Nolan v. Kempthorne

Filing 24

ORDER that Dft's 19 Motion to Dismiss Second Amended Complaint is granted with prejudice. The Clerk is directed to enter judgment for Defendant and against Plaintiff, and to terminate this action. Signed by Judge James A Teilborg on 10/29/09.(ESL, )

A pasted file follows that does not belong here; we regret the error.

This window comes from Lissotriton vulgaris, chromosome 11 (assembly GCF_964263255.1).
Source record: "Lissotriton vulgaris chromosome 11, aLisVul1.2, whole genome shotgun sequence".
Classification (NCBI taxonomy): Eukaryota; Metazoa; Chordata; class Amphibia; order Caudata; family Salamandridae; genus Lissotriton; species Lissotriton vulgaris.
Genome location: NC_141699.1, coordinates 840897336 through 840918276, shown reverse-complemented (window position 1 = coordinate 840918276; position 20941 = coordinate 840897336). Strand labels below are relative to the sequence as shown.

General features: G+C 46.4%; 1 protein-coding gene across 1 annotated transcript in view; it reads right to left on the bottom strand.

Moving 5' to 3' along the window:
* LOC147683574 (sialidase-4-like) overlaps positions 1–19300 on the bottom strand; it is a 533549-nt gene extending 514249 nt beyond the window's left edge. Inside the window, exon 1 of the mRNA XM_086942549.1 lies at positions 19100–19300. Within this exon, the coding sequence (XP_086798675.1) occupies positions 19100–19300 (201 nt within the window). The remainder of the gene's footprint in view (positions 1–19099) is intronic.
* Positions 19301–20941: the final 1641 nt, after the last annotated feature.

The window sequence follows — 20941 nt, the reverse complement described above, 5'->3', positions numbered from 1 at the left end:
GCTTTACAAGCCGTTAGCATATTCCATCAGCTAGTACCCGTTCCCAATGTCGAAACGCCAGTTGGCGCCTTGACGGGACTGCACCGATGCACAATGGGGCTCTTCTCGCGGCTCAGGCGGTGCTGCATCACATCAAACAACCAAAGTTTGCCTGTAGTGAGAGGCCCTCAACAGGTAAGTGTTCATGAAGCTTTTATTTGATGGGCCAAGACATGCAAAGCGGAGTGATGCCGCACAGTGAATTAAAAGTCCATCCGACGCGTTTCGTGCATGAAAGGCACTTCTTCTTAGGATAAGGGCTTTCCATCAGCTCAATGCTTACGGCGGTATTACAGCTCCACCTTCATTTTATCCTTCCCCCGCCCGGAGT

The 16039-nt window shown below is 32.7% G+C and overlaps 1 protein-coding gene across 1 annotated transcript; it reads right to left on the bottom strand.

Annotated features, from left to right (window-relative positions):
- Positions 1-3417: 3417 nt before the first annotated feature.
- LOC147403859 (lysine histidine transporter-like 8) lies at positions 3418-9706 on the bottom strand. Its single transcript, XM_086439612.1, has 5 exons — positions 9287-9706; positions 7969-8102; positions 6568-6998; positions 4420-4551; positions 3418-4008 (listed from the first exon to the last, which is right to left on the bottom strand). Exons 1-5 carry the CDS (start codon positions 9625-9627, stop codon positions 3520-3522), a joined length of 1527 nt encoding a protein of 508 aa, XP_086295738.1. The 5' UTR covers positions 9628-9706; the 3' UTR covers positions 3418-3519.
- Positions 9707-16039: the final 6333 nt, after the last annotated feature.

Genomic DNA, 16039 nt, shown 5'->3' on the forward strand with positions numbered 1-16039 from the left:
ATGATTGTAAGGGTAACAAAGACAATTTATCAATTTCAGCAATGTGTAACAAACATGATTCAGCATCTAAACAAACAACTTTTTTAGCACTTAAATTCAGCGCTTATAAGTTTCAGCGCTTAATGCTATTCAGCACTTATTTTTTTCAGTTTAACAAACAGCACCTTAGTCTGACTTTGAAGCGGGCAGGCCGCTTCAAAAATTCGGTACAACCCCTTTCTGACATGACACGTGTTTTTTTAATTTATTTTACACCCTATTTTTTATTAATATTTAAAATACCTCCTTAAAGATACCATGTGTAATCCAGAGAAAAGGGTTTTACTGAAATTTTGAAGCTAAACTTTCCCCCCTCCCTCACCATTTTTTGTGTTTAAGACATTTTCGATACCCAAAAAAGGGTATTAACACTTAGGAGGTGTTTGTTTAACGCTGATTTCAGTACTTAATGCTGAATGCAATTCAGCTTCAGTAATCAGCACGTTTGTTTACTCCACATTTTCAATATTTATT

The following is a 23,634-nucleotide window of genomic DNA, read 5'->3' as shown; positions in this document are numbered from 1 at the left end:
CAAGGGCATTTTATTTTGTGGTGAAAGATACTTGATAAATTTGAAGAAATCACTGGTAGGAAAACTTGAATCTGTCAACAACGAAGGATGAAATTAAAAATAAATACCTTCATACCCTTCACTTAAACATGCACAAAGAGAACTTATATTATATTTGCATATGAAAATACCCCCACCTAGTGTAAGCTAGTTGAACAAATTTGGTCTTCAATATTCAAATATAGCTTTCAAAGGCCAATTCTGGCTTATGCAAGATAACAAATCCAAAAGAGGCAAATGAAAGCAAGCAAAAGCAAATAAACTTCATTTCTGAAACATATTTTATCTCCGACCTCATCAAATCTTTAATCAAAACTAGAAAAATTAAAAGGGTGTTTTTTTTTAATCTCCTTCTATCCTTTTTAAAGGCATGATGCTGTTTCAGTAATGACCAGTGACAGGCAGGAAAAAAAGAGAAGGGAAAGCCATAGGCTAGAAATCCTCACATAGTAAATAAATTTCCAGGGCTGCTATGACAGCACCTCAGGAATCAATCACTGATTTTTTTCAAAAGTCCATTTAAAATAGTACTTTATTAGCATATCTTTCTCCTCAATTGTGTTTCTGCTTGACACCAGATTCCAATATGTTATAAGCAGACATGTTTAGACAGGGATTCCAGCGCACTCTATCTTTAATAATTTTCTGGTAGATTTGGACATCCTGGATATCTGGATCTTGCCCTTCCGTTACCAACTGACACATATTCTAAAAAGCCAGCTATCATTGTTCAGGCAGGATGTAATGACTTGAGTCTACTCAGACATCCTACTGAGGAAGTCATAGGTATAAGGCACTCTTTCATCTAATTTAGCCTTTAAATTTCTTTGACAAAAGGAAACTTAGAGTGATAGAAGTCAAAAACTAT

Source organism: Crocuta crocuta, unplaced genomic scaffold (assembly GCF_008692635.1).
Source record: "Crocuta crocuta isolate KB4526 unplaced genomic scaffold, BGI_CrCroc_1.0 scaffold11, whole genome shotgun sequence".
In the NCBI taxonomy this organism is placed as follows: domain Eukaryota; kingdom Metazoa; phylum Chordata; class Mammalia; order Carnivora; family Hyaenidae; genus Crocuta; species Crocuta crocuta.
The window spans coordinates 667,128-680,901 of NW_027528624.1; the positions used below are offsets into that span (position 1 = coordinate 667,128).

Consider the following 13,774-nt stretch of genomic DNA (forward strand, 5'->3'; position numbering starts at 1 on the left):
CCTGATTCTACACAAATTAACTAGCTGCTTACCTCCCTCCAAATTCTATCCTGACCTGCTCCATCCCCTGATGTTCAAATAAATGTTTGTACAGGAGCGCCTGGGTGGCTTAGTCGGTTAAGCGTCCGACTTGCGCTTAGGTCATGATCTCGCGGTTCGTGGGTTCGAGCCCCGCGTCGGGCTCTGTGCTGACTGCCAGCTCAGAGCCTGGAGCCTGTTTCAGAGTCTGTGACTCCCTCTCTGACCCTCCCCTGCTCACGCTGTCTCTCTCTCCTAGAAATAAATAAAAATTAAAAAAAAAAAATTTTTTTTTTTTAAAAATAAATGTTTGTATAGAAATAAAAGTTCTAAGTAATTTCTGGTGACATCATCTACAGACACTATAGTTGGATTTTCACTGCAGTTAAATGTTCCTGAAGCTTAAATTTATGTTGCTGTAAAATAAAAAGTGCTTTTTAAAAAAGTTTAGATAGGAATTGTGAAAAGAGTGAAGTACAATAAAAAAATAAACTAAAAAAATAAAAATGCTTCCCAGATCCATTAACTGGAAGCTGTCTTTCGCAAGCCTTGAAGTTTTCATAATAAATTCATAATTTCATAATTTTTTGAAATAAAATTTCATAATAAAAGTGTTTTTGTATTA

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1 2 3 4 5 6 7 8 9 10 11 12 13 14 15 16 17 18 19 20 21 22 23 24 25 26 27 28 WO IN THE UNITED STATES DISTRICT COURT FOR THE DISTRICT OF ARIZONA Richard Nolan, ) ) Plaintiff, ) ) vs. ) ) ) Ken Salazar, Secretary, Department of the) Interior, ) ) Defendant. ) ) No. CV 08-1884-PHX-JAT ORDER Plaintiff Richard Nolan filed the Second Amended Complaint (SAC) on April 27, 2009. (Doc. # 16.1) Defendant, Ken Salazar, Secretary of the Department of the Interior, moved to dismiss Plaintiff's SAC for lack of subject matter jurisdiction, failure to state a claim upon which relief may be granted, failure to set forth a short and plain statement of his claims, failure to set forth claims in separate, numbered paragraphs, and failure to comply with this Court's April 3, 2009 Order (Doc. # 15) instructing Plaintiff to file a proper claim. (Doc. # 19.) Plaintiff responded. (Doc. # 21.) For the reasons set forth below, the Court will grant Defendant's motion, and dismiss Plaintiff's SAC, with prejudice. Plaintiff combines with the SAC a "Motion for Reconsideration of Denial of a Court Appointed Attorney," (Doc. # 16 at 42-44), and a "Request for Dispute Resolution," (id. at 44). Plaintiff does not have any basis to urge this Court to reconsider its order denying a court appointed attorney, and, in any event, the contents of this order render that request moot. Similarly, Plaintiff's request for dispute resolution is moot. 1 1 2 3 4 5 6 7 8 9 10 11 12 13 14 15 16 17 18 19 20 21 22 23 24 25 26 27 28 I. PROCEDURAL BACKGROUND Plaintiff filed his Complaint on October 14, 2008. (Doc. # 1.) The Complaint stated that it was an "Appeal of EEOC and Merit Systems Protection Board (MSPB) decisions concerning reprisal and wrongful termination of employment" (id. at 1), but provided no factual or legal basis for the claim. Defendant filed a Motion for More Definite Statement on January 20, 2009. (Doc. # 9.) Plaintiff did not file a response to Defendant's motion, but instead filed an "Amendment to Initial Filing of October 5, 2008" on March 12, 2009. (Doc. # 10.) The Court interpreted this document as an Amended Complaint filed as a matter of right and denied Defendant's motion as moot. (Doc. # 12.) Plaintiff's amended complaint stated that it was an: "Appeal of EEOC decision Breach of Settlement Agreement. Civil rights, Employment" (Doc. # 10 at 2), but again provided no basis in fact or law for any relief. On March 27, 2009, Defendant moved to dismiss for failure to state a claim, and in the alternative, moved for a more definite statement. (Doc. # 13.) On April 3, 2009, the Court denied Defendant's motion to dismiss, but granted Defendant's motion for a more definite statement, finding that Plaintiff's amended complaint fell far short of meeting Rule 8's minimal pleading standards. (Doc. # 15 at 3.) The Court directed the Plaintiff to file a second amended complaint in which he must "state his legal theories for relief, i.e., violation of Title VII, etc., and must give a short, plain statement of the facts that demonstrates entitlement to relief under those theories." (Id. at 4.) On April 27, 2009, Plaintiff filed a very lengthy SAC. (Doc. # 16.) On June 1, 2009, Defendant filed the current motion. (Doc. # 19.) II. DISCUSSION Plaintiff's SAC begins with five pages setting forth the procedural history of this matter. (Doc. # 16 at 1-5.) Plaintiff then asserts that 5 U.S.C. 7703 provides for the "judicial review" he asks this Court to supply. (Id. at 5.) The next two pages are a confusing amalgam of citations to 5 U.S.C. 2302, Frey v. Department of Labor, 359 F.3d 1355 (Fed. -2- 1 2 3 4 5 6 7 8 9 10 11 12 13 14 15 16 17 18 19 20 21 22 23 24 25 26 27 28 Cir. 2004), and Warren v. Department of Army, 804 F.2d 654 (Fed. Cir. 1986), which may be an attempt to provide the standard for overturning the EEOC's decision. (Id. at 6-7.) Plaintiff then sets forth some conclusory statements that could be may be intended as allegations: I met [the] burden of proof, but the Agency has utterly failed to show that it had a legitimate reason to reassign me . . . [instead it was] done in an attempt to cause me to retire prematurely . . . . Definitely reprisal for my protected whistleblowing activity and of course the pending and uninvestigated EEO complaints against both Johnson and Zielinski. (Id. at 8.) The next twenty-eight pages set forth factual background of the case. (Id. at 9-37.) Scattered within those pages is an additional allegation that Defendant breached a settlement agreement entered into in 2000. The four final pages set forth Plaintiff's demands for specific performance and over $500,000 in damages. (Id. at 38-41.) The Court and Defendant have parsed through the vague, confusing, and rambling allegations in the SAC to attempt to identify Plaintiff's claims. Plaintiff may be attempting to bring a claim of discrimination in violation of Title VII, attempting to bring a claim for breach of settlement agreement, or both. Defendant argues that the former should be dismissed for failure to state a claim under Rule 12(b)(6) and that the latter should be dismissed for lack of subject matter jurisdiction under Rule 12(b)(1). As subject matter jurisdiction is a threshold issue, the Court will first address Plaintiff's claim for breach of settlement agreement. A. Claim for Breach of Settlement Agreement 1. Legal standard for 12(b)(1) motion to dismiss "Federal Rule of Civil Procedure 12(b)(1) allows litigants to seek the dismissal of an action from federal court for lack of subject matter jurisdiction." Tosco Corp. v. Cmtys. for a Better Env't, 236 F.3d 495, 499 (9th Cir. 2001); Fed. R. Civ. P. 12(b)(1). Federal courts are courts of limited jurisdiction, and can thus only hear those cases that the Constitution and Congress have authorized them to adjudicate: namely, cases involving diversity of citizenship, a federal question, or cases to which the United States is a party. Kokkonen v. -3- 1 2 3 4 5 6 7 8 9 10 11 12 13 14 15 16 17 18 19 20 21 22 23 24 25 26 27 28 Guardian Life Ins. Co. of Am., 511 U.S. 375, 377 (1994). "It is to be presumed that a case lies outside this limited jurisdiction, and the burden of establishing the contrary rests upon the party asserting jurisdiction." Id. (internal citations omitted). Accordingly, on a motion to dismiss for lack of subject matter jurisdiction pursuant to Federal Rule of Civil Procedure 12(b)(1), the plaintiff must demonstrate that subject matter jurisdiction exists to defeat dismissal. Stock West, Inc. v. Confederated Tribes, 873 F.2d 1221, 1225 (9th Cir. 1989). As a general rule, the United States may not be sued unless it has waived its sovereign immunity. Bramwell v. U.S. Bureau of Prisons, 348 F.3d 804, 806 (9th Cir. 2003). Accordingly, unless the United States consents to be sued, the Court lacks subject matter jurisdiction over claims against the federal government. United States v. Sherwood, 312 U.S. 584, 586 (1941); McCarthy v. United States, 850 F.2d 558, 560 (9th Cir. 1998) ("The question whether the United States has waived its sovereign immunity against suits for damages is, in the first instance, a question of subject matter jurisdiction."). "A waiver of the [f]ederal [g]overnment's sovereign immunity must be unequivocally expressed in statutory text . . . and will not be implied." Lane v. Pena, 518 U.S. 187, 192 (1996) (internal citations omitted). Moreover, the Court construes any ambiguities in the scope of such waiver in favor of immunity. Id.; State v. Williams, 514 U.S. 527, 531 (1995). 2. Analysis The SAC appears to contain Plaintiff's claim for breach of a settlement agreement that resolved previous employment discrimination claims. Plaintiff alleges that he filed a complaint in 1999, (Doc. # 16 at 14), and that he signed a settlement agreement resolving these claims on February 11, 2000. (Id. at 15.) Plaintiff attached a copy of the settlement agreement to the SAC. (Doc. # 16-2 at 13-15.) Plaintiff alleges that he was given a directed reassignment that violated the settlement agreement. (Doc. # 16 at 31.) Plaintiff appealed the decision, but the EEOC found that Defendant was in compliance with the terms of the settlement agreement. (Doc. # 16-2 at 5-12.) -4- 1 2 3 4 5 6 7 8 9 10 11 12 13 14 15 16 17 18 19 20 21 22 23 24 25 26 27 28 The United States has waived its sovereign immunity for certain claims of employment discrimination in Title VII of the Civil Rights Act of 1964, 42 U.S.C. 2000e et seq. Title VII allows a federal employee to file a civil action within 90 days of receipt of an agency's final decision (or of the EEOC's disposition of an appeal from such an agency decision) "on a complaint of discrimination based on race, color, religion, sex or national origin brought under subsection (a) of this section . . . ." 42 U.S.C. 2000e-16(c). Subsection (a), in turn, prohibits discrimination on those same grounds in "[a]ll personnel actions affecting employees . . . in executive agencies . . . ." 42 U.S.C. 2000e-16(a). Defendant argues that there is no express waiver of sovereign immunity for claims that a federal agency has breached a settlement agreement resolving Title VII discrimination claims, and, thus, district courts do not have jurisdiction over such claims. For this proposition, Defendant cites cases from the United States Courts of Appeal for the Fourth Circuit and the Tenth Circuit and from this Court. Frahm v. United States, 492 F.3d 258, 262 (4th Cir. 2007) (holding that the federal government's statutory waiver of sovereign immunity in Title VII cases "does not expressly extend to monetary claims against the government for breach of a Title VII settlement agreement); Lindstrom v. United States, 510 F.3d 1191, 1194-95 (10th Cir. 2007) (holding that there is no waiver of sovereign immunity for a claim for breach of a Title VII settlement agreement); Curry v. Nicholson, No. CV-06-1578-PHX-FJM, 2008 WL 2001267, at *3 (D. Ariz. May 7, 2008) (citing Frahm and Lindstrom). On the other hand, some district courts have found that they have jurisdiction over this Title VII breach of settlement claims. See Munoz v. England, 557 F. Supp. 2d 1145, 1157-61 (D. Haw. 2008); Kraft v. Johanns, No. 1:04-CV-084, 2007 WL 2212890, at *11-12 (D. N.D. July 31, 2007). Indeed, boilerplate on the EEOC Decisions regarding Plaintiff's claim for breach of settlement agreement instructs him that he has "the right to file a civil action in an appropriate United States District Court . . ." (Doc. # 16-2 at 5, 12.) Plaintiff, in his SAC and Response, has made no effort to prove that this court has -5- 1 2 3 4 5 6 7 8 9 10 11 12 13 14 15 16 17 18 19 20 21 22 23 24 25 26 27 28 jurisdiction. As this Court presumes that all cases lie outside its limited jurisdiction, and "the burden of establishing the contrary rests upon the party asserting jurisdiction." Kokkonen, 511 U.S. at 377. Thus, an authoritative resolution to this jurisdictional question is unnecessary. Plaintiff has not carried his burden of showing that jurisdiction exists, and Defendant's motion to dismiss for lack of subject matter jurisdiction is granted. B. Claim for Title VII Discrimination 1. Legal standard for 12(b)(6) motion to dismiss To survive a 12(b)(6) motion to dismiss for failure to state a claim, a complaint must meet the requirements of Federal Rule of Civil Procedure 8(a)(2). Rule 8(a)(2) requires a "short and plain statement of the claim showing that the pleader is entitled to relief," so that the defendant has "fair notice of what the . . . claim is and the grounds upon which it rests." Bell Atl. Corp. v. Twombly, 550 U.S. 544, 555 (2007) (quoting Conley v. Gibson, 355 U.S. 41, 47 (1957)). In order to survive a motion to dismiss for failure to state a claim, the pleader's obligation to provide the grounds for relief requires "more than labels and conclusions, and a formulaic recitation of the elements of a cause of action will not do." Id. (internal citations omitted). The factual allegations of the complaint must be sufficient to raise a right to relief above a speculative level. Id. Rule 8(a)(2) "requires a `showing,' rather than a blanket assertion, of entitlement to relief. Without some factual allegation in the complaint, it is hard to see how a claimant could satisfy the requirement of providing not only `fair notice' of the nature of the claim, but also `grounds' on which the claim rests." Id. at 555 n.3 (citing Wright & Miller, Federal Practice and Procedure: Civil 3d 1202 at 94-95 (2004)). Rule 8's pleading standard demands more than "an unadorned, the-defendantunlawfully-harmed-me accusation." Ashcroft v. Iqbal, 129 S. Ct. 1937, 1949 (2009) (citing Twombly, 550 U.S. at 555). A complaint that offers nothing more than naked assertions will not suffice. To survive a motion to dismiss, a complaint must contain sufficient factual matter, which, if accepted as true, states a claim to relief that is "plausible on its face." Id. -6- 1 2 3 4 5 6 7 8 9 10 11 12 13 14 15 16 17 18 19 20 21 22 23 24 25 26 27 28 Facial plausibility exists if the pleader pleads factual content that allows the court to draw the reasonable inference that the defendant is liable for the misconduct alleged. Id. Plausibility does not equal "probability," but plausibility requires more than a sheer possibility that a defendant has acted unlawfully. Id. "Where a complaint pleads facts that are `merely consistent' with a defendant's liability, it `stops short of the line between possibility and plausibility of `entitlement to relief.'" Id. (citing Twombly, 550 U.S. at 557). When dealing with a pro se complainant, the pleadings must be construed liberally, and the plaintiff must be given the "benefit of any doubt." Abassi v. I.N.S., 305 F.3d 1028, 1032 (9th Cir. 2002) (citations omitted). However, "even pro se plaintiffs must allege, with at least some degree of particularity, overt acts taken by [the] defendant which support his claims," Rasidescu v. Midland Credit Mgmt., Inc., 435 F. Supp. 2d 1090, 1099 (S.D. Cal. 2006), and the court may not supply essential elements of the claim that were not pleaded, Ivey v. Bd. of Regents, 673 F.2d 266, 268 (9th Cir. 1982). 2. Analysis Defendant argues that Plaintiff, even with the generous construction afforded to pro se litigants, has not stated a discrimination claim on which relief can be granted. Plaintiff's SAC contains some conclusory language that appears to indicate Plaintiff's desire to bring a discrimination claim for retaliation, but no legal theory that may support his claim of reprisal is set forth. Highlighting this failure is the Court's previous instruction that the Plaintiff file a second amended complaint that "state[s] his legal theories for relief, i.e., violation of Title VII, etc. . . . ." (Doc. # 15 at 4.) For the sake of argument, Defendant presumes that Plaintiff is attempting to plead a case for retaliation under Title VII of the Civil Rights Act of 1964, 42 U.S.C. 2000e et seq. In order for Plaintiff to sufficiently plead such a claim he would need to allege facts that would establish the elements a prima facie claim of retaliation under Title VII: 1) that he engaged in statutorily protected activity, 2) that the employer took an employment action adverse to plaintiff, and 3) that there is a causal connection between the protected activity -7- 1 2 3 4 5 6 7 8 9 10 11 12 13 14 15 16 17 18 19 20 21 22 23 24 25 26 27 28 and the adverse employment action. Porter v. Cal. Dep't of Corr., 419 F.3d 885, 894 (9th Cir. 2005). Here, Plaintiff does specifically allege the protected activity of filing EEO complaints against Johnson and Zielinski, (Doc. # 16 at 8.), but fails to establish the other two prongs of a prima facie claim. The mere assertion that Plaintiff's directed reassignment was "definitely" retaliation for his whistleblowing and EEO complaints is not sufficient. This omission illustrates the fact that Plaintiff's SAC is not remotely in compliance with Rule 8's minimal pleading standards. Despite the Court previously warning Defendant to comply with the pleading standards, (Doc. # 15 at 3-4), Plaintiff never makes a short and plain statement of any claim, nor does he set forth his claims in separate, numbered paragraphs in accord with Rule 10(b). Thus, the Court finds that the SAC does not meet the minimal pleading requirements of the federal rules. Plaintiff has not identified the legal theory of his claim, provided sufficient factual allegations for what might be an attempted Title VII retaliation claim, or provided a short and plain statement. As the Court has already warned Plaintiff about the necessity of proper pleading and this is Plaintiff's second amendment, dismissal, with prejudice, pursuant to Rule 12(b)(6) is appropriate. III. CONCLUSION In summary, the Court GRANTS Defendant's motion to dismiss. First, as Plaintiff has not established this Court's jurisdiction over his claim for breach of settlement agreement, Defendant is entitled to dismissal of that claim pursuant to Fed. R. Civ. P. 12(b)(1). Further, Defendant is entitled to dismissal based on Plaintiff's failure to state a claim upon which relief can be granted pursuant to Fed. R. Civ. P. 12(b)(6). Accordingly, IT IS ORDERED that Defendant's Motion to Dismiss Second Amended Complaint (Doc. # 16) is GRANTED WITH PREJUDICE. /// /// -8- 1 2 3 4 5 6 7 8 9 10 11 12 13 14 15 16 17 18 19 20 21 22 23 24 25 26 27 28 IT IS FURTHER ORDERED that the Clerk is directed to enter judgment for Defendant and against Plaintiff, and to terminate this action. DATED this 29th day of October, 2009. -9-